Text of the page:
Its stern, gynocratic minimalism also chimes with “Light Music”, a new acquisition for Tate by British film-maker Lis Rhodes, one of the most radical artists of our time. (It would have been thrilling to see one of her more overtly political pieces on display here, given Tate’s struggle to evade condemnation by association with corporations such as BP.)
Fuelled by Rhodes’ anger at the lack of recognition for female composers, the work consists of two projections facing one another across smoky beams of light. The images are simple: black-and-white bands flicker and evaporate against an undulating soundtrack. They are the fruit of a technical process that saw Rhodes produce drawings through sound signals, and create noise by printing drawings onto a film’s soundtrack.
Rhodes harnessess abstraction – so often accused of being apolitical – to an exposé of power: her refusal to respect the boundaries of music and light is a trope for the gender revolution she demands.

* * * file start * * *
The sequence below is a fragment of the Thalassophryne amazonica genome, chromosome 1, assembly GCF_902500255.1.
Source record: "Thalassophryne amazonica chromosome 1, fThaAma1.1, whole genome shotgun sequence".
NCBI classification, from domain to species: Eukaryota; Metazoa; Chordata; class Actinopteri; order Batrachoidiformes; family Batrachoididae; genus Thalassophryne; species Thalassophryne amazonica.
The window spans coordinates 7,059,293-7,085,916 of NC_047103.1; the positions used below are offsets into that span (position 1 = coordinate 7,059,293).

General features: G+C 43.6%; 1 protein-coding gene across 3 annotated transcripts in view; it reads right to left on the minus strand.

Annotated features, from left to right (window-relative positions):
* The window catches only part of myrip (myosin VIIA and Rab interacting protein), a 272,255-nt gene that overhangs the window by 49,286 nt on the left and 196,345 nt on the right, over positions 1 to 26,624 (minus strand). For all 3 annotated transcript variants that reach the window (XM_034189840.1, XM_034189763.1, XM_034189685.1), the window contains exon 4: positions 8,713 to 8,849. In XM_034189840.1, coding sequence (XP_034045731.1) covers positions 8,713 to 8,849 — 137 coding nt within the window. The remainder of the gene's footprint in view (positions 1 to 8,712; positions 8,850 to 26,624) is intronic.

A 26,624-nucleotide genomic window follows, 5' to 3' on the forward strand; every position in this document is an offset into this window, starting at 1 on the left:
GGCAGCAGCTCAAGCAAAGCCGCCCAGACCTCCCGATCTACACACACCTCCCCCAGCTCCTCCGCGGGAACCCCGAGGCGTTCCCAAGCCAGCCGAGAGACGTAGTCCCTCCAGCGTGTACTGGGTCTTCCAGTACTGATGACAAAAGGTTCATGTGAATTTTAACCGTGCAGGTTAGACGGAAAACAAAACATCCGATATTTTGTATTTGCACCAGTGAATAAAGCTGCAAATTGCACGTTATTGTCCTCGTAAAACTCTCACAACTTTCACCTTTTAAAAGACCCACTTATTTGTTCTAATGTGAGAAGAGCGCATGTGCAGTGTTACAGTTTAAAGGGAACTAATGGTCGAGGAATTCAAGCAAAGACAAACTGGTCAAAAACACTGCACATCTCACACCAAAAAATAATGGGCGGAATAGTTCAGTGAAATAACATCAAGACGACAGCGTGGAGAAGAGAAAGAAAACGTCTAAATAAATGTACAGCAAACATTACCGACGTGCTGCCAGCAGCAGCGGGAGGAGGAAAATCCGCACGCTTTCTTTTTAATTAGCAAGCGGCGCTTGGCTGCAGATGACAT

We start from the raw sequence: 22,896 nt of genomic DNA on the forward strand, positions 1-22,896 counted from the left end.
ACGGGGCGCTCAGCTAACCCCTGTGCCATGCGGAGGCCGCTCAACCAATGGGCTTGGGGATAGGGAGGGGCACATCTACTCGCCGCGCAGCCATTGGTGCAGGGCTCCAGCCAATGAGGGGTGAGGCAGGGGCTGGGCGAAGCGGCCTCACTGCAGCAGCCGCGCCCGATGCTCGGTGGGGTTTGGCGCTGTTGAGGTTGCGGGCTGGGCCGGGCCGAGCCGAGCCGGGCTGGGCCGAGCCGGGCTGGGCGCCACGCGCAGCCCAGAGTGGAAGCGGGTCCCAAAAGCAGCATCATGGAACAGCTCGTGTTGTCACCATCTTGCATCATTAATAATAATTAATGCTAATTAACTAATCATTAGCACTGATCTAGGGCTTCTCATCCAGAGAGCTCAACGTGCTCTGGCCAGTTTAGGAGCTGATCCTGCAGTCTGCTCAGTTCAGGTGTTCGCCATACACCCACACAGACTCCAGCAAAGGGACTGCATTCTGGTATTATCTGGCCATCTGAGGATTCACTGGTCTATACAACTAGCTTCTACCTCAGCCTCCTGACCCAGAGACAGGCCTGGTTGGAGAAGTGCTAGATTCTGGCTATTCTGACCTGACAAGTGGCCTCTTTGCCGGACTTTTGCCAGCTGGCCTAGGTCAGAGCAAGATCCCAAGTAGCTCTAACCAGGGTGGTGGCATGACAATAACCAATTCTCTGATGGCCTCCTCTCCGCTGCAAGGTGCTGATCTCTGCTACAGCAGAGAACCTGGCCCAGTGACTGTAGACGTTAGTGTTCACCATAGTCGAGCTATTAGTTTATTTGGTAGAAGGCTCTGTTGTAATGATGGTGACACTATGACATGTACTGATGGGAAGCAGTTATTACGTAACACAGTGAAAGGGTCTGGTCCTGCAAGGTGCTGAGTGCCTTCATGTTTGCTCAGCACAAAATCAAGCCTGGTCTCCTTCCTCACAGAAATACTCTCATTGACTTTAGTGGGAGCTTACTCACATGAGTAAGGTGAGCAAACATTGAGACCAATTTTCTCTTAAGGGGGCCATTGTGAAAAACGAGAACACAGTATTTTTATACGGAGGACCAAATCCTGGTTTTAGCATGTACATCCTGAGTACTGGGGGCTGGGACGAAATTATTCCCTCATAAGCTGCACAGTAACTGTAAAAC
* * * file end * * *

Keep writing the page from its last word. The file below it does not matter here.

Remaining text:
Less elliptical is the message of “The Crystal Quilt” (1987) by Susanne Lacy, which originated in a performance by 430 women over the age of 60 in a Minnesota mall. Here, a film of that event shows them form quartets at tables set with cloths that open out to form a “quilt” of shifting hues. Speeding up the film to eclipse the women’s individuality, Lacy lends human movement an inexpressive, origami-like geometry. A separate film of the women describing their experience of growing older underlines the political content of a piece considered a touchstone of feminist art.
De Keersmaeker, Lacy and Rhodes share an earnest, temporally-rooted poetry that was only possible in a pre-digital world. In their company, the work of Sung Hwan Kim – born in Seoul, based in New York – seems beamed in from another planet. Both his borderless identity and his working methods typify a generation of abstract storytellers for whom time and place impose few boundaries.